"The series was envisioned to surround fundamental questions of life, intriguing questions that keep us up at night," says Hendricks.
Discovery Channel is pulling all the stops for production. Hendricks says that The Curiosity Project will be the most expensive endeavor for the network to date. Each episode will cost around $1 million to produce. That's about half of what Discovery Channel spent on its sweeping "Planet Earth" series, but that series ran for 11 episodes. The Curiosity Project will include 60 episodes over five years.
"It will be the biggest programming endeavor we've ever undertaken," says Hendricks. "Certainly it will be the most expensive. No one has ever undertaken something this big in the documentary film space."
Each Sunday during the season, Curiosity Project viewers will explore topics in depth through expert interviews, a combination of high-quality footage and cutting-edge graphics and a rotating set of hosts.
Hendricks sees the application of television to the quest to satiate curiosity as a perfect marriage. "We're genetically wired to love a story; it's how we pass information on from one generation to another. And then the other powerful thing is curiosity. The Curiosity Project is taking advantage of our natural love of curiosity and our natural love of stories."
What makes The Curiosity Project a project rather than simply a series is how pervasive it will be. The project extends far beyond the confines of the television.
The Curiosity Project Online and in Life
The hour-long format afforded by television programming allows a show's producers to give viewers an in-depth look at a topic or present a detailed story. The scope of the burning questions posed in The Curiosity Project proved to be too large to be constrained entirely by television, however. The series has broken out of the box, so to speak, and will also live on the Internet and in real-life activities -- in addition to the hour-long shows each Sunday.
In fact, the show is actually intended in part to drive viewers online -- and into life. This makes The Curiosity Project unique, as most shows go the other direction, using the Web to drive viewership to its television programming.
The answers to the enormous questions investigated by The Curiosity Project are incredibly expansive in scope -- there isn't a cut-and-dried answer to the question, "What is reality?" for example. Hendricks saw the Internet as a natural place to plumb the questions even more deeply.
"The great strength of the Internet is that you can take the key line of inquiry and go to the depth that you want to go with it," Hendricks says. "You can really follow your curiosity of the moment. There have been so many times I've searched the Internet and ended up following it to places I've never imagined."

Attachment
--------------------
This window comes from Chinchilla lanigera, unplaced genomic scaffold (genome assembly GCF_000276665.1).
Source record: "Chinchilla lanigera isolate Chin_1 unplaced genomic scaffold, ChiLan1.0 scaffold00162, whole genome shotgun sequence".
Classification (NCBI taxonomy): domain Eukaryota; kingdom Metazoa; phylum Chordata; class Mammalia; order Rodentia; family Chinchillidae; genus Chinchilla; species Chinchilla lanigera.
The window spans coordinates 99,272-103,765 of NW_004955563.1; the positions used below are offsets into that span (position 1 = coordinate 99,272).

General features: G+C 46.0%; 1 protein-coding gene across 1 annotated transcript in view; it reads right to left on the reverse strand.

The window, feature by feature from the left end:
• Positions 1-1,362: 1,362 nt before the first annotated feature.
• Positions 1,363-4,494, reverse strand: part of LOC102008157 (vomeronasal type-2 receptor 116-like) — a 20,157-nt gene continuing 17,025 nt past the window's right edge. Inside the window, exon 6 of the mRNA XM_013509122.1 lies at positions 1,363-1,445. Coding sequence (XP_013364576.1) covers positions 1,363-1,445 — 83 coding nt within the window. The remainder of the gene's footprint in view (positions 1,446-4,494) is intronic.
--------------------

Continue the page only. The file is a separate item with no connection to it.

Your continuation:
Online viewers whose curiosities have been set to overdrive by the hour-long program can find in-depth video interviews with experts, short segments from the show, articles related to episodes and blogs from writers dedicated to picking episode questions completely apart. The Curiosity Project will draw upon Discovery Channel's existing Web sites to continue the conversation. So viewers can visit Discovery Channel sites, like DiscoveryChannel.com, ScienceChannel.com and HowStuffWorks.com for a deeper understanding.
In addition to explorations online and on television, The Curiosity Project will also encompass real life as well. The project is also naturally geared toward serving as a teaching aid, and kids will have the opportunity to explore the questions posed in their classrooms. For adults, Hendricks' retreat company, Experius, will offer intelligent retreats in in Gateway, Colo., located in the red rock canyon region of the state, and around the world. Participants will be treated to twice-daily lectures in addition to other retreat fare like horseback riding and rafting.
The connection between television and actual life experience created by The Curiosity Project represents the culmination of years of thought for John Hendricks. "It's added another dimension to my career," he says. "More and more over the last decade, I've been exploring ways to better connect people with their world."
For more information on The Curiosity Project, visit the next page.
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More Great Links
- Discovery Channel. "Curiosity: the questions of life." Accessed March 5, 2010.
- Discovery Channel. "The Curiosity Project series overview." Accessed March 5, 2010.
- Hendricks, John. Personal interview. February 16, 2010.
- Lowenstein, George. "The psychology of curiosity: a review and interpretation." Psychological Bulletin. 1994.http://sds.hss.cmu.edu/media/pdfs/loewenstein/PsychofCuriosity.pdf
- University of California, Santa Cruz. "Frequently Asked Questions." Accessed March 5, 2010. http://psych.ucsc.edu/dreams/FAQ/index.html